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Beginnings #2--the 4th judging criterion

These lessons, by one of our most consistent FaithWriters' Challenge Champions, should not be missed. So we're making a permanent home for them here.

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cgpeoples
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Re: Beginnings #2--the 4th judging criterion

Postby cgpeoples » Fri May 27, 2016 1:39 pm

Homework - #3 sample expo of one passage that doesn't work, and one that does

32-year-old Destiny Cahill couldn't believe she was having to start all over again and move back to Arkansas and live with her parents.

Destiny cried as she walked throughout her home for the last time. "Please, Lord, I don't want a divorce and I sure don't want to crawl back home and have to live with my parents! Please, help me!"

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glorybee
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Re: Beginnings #2--the 4th judging criterion

Postby glorybee » Fri May 27, 2016 2:10 pm

cgpeoples wrote:Homework - #3 sample expo of one passage that doesn't work, and one that does

32-year-old Destiny Cahill couldn't believe she was having to start all over again and move back to Arkansas and live with her parents.

Destiny cried as she walked throughout her home for the last time. "Please, Lord, I don't want a divorce and I sure don't want to crawl back home and have to live with my parents! Please, help me!"


Very good!
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Beverly Waller
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Re: Beginnings #2--the 4th judging criterion

Postby Beverly Waller » Sat Oct 29, 2016 1:31 pm

Hi Jan,

I chose the option of quoting from a book. This is the first paragraph of Ellen Gunderson Traylor's novel, Song of Abraham:


“Ur was a foul city after dusk. Darkness hid the sick and outcast as they found their way inside the gated walls, seeking shelter from the cutting winds which blew off the Mesopotamian plains. Beggars in tattered clothes slept in dark corners, and small motherless children wandered among them in search of food.”


This beginning works, because it introduces you to the setting, both the place and a little about the time. The city of Ur was a “foul city”, not a good or safe place, after dark. It may be cold weather with “cutting winds” blowing. The phrases, “gated walls”, and “Mesopotamian plains” are clues of ancient Biblical times. The paragraph makes me sympathetic for the people mentioned here, and curious to find out more about this place.

Did I miss anything? Thanks for any comments! :)

Beverly

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glorybee
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Re: Beginnings #2--the 4th judging criterion

Postby glorybee » Sat Oct 29, 2016 7:58 pm

Beverly Waller wrote:Hi Jan,

I chose the option of quoting from a book. This is the first paragraph of Ellen Gunderson Traylor's novel, Song of Abraham:


“Ur was a foul city after dusk. Darkness hid the sick and outcast as they found their way inside the gated walls, seeking shelter from the cutting winds which blew off the Mesopotamian plains. Beggars in tattered clothes slept in dark corners, and small motherless children wandered among them in search of food.”


This beginning works, because it introduces you to the setting, both the place and a little about the time. The city of Ur was a “foul city”, not a good or safe place, after dark. It may be cold weather with “cutting winds” blowing. The phrases, “gated walls”, and “Mesopotamian plains” are clues of ancient Biblical times. The paragraph makes me sympathetic for the people mentioned here, and curious to find out more about this place.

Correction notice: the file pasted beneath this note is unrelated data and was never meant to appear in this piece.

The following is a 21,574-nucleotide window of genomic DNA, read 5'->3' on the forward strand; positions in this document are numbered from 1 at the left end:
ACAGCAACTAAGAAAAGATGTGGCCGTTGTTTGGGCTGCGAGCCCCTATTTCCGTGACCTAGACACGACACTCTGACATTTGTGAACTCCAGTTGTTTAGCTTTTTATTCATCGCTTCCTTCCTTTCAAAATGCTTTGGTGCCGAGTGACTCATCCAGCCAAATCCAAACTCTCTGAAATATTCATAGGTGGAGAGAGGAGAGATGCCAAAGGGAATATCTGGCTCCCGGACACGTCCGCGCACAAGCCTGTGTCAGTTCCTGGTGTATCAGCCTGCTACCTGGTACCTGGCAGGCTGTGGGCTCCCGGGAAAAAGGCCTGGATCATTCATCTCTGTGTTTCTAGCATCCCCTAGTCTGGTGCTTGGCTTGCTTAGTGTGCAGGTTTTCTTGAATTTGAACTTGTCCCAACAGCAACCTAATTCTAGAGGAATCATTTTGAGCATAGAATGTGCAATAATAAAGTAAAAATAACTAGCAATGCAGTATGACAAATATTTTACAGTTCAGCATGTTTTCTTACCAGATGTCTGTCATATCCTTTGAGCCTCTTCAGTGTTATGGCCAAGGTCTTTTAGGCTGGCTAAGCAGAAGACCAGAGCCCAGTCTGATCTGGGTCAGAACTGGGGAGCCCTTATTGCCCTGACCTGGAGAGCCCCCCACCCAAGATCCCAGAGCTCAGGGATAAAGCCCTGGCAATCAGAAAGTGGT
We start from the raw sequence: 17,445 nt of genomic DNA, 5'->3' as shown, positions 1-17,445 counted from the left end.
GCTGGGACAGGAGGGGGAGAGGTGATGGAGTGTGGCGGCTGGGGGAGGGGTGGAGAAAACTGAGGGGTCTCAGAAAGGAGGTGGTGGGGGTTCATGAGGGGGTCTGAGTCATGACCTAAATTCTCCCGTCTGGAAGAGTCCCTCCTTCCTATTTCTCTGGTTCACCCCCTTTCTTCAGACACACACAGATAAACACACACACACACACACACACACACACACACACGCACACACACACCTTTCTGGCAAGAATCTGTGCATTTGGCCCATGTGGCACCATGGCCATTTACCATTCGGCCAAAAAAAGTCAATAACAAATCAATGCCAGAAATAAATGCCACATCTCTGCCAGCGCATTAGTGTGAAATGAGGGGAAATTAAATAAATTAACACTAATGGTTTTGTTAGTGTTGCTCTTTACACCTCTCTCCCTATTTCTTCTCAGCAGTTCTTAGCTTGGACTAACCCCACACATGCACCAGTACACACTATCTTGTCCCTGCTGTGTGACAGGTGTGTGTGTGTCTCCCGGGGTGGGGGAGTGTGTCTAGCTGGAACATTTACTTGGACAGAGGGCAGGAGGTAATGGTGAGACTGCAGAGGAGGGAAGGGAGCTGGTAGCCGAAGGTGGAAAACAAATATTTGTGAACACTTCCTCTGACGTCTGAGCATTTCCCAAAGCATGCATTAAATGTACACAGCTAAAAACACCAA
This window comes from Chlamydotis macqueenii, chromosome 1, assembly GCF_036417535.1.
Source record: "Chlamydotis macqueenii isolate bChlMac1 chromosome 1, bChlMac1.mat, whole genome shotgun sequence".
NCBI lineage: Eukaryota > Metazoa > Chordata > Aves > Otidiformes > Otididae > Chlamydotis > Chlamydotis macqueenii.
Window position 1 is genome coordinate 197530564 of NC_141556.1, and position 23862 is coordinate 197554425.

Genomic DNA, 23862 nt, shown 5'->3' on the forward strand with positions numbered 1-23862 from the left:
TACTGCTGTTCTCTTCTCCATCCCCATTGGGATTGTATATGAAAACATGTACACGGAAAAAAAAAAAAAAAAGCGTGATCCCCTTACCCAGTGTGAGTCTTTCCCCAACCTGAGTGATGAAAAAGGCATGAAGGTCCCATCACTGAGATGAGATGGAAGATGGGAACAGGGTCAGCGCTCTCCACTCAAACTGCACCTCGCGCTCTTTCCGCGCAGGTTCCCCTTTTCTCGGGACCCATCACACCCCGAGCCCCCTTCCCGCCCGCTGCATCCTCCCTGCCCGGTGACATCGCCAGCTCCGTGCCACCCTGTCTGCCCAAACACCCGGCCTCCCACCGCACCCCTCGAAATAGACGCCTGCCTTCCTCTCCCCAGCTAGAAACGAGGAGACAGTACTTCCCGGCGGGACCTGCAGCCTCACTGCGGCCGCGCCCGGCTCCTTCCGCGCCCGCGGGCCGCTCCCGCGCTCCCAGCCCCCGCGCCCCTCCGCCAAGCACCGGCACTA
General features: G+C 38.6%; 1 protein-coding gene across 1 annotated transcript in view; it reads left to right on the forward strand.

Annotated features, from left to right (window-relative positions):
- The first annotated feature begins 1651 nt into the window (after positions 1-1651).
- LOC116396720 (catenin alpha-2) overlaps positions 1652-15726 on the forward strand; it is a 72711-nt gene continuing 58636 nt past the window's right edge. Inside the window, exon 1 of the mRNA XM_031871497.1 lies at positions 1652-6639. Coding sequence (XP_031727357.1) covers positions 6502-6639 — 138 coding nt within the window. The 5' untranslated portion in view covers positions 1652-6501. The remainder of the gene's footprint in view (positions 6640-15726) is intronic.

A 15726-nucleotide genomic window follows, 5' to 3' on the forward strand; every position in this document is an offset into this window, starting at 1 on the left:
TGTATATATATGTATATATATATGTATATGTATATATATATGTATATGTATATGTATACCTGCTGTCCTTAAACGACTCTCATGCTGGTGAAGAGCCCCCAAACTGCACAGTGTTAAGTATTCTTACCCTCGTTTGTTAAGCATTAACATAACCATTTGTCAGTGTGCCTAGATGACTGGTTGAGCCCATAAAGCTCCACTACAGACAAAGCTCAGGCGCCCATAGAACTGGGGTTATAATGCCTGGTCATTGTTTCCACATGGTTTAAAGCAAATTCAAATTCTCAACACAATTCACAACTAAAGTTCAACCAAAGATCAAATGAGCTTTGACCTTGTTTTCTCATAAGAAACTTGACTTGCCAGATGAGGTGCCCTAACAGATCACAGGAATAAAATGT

Did I miss anything? Thanks for any comments! :)

Beverly


Beverly, you nailed it. Well done.
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glorybee
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Re: Beginnings #2--the 4th judging criterion

Postby glorybee » Tue Nov 01, 2016 3:11 pm

I commented up above--you probably missed it under that big quote box. Not really much to say--you analyzed that opening very well.
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Athayde
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Re: Beginnings #2--the 4th judging criterion

Postby Athayde » Sat Jul 01, 2017 2:26 am

Hi Jan,

I chose the first paragraph of Ernest Hemingway's novel, [i]The Old Man and the Sea:[i]

"He was an old man who fished alone in a skiff in the Gulf Stream and he had gone eighty-four days now without taking a fish. In the first forty days a boy had been with him. But after forty days without a fish the boy's parents had told him that the old man was now definitely and finally salao, which is the worst form of unlucky, and the boy had gone at their orders in another boat which caught three good fish the first week."

Character: an old man who fished alone in a skiff.

Place: Gulf Stream.

Time: after eighty-four days without taking a fish.

It also includes the conflict and the sympathy elements.

(I find interesting how this author writes long structures and few commas!)

Am I right?

Thanks for your help!

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Re: Beginnings #2--the 4th judging criterion

Postby glorybee » Sat Jul 01, 2017 10:02 pm

Yes, you've chosen an excellent example of a good beginning. (And writers as good as Hemingway have earned the right to use as many or as few commas as they wish!)
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Athayde
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Re: Beginnings #2--the 4th judging criterion

Postby Athayde » Sun Jul 02, 2017 8:28 pm

Thanks, Jan. :)

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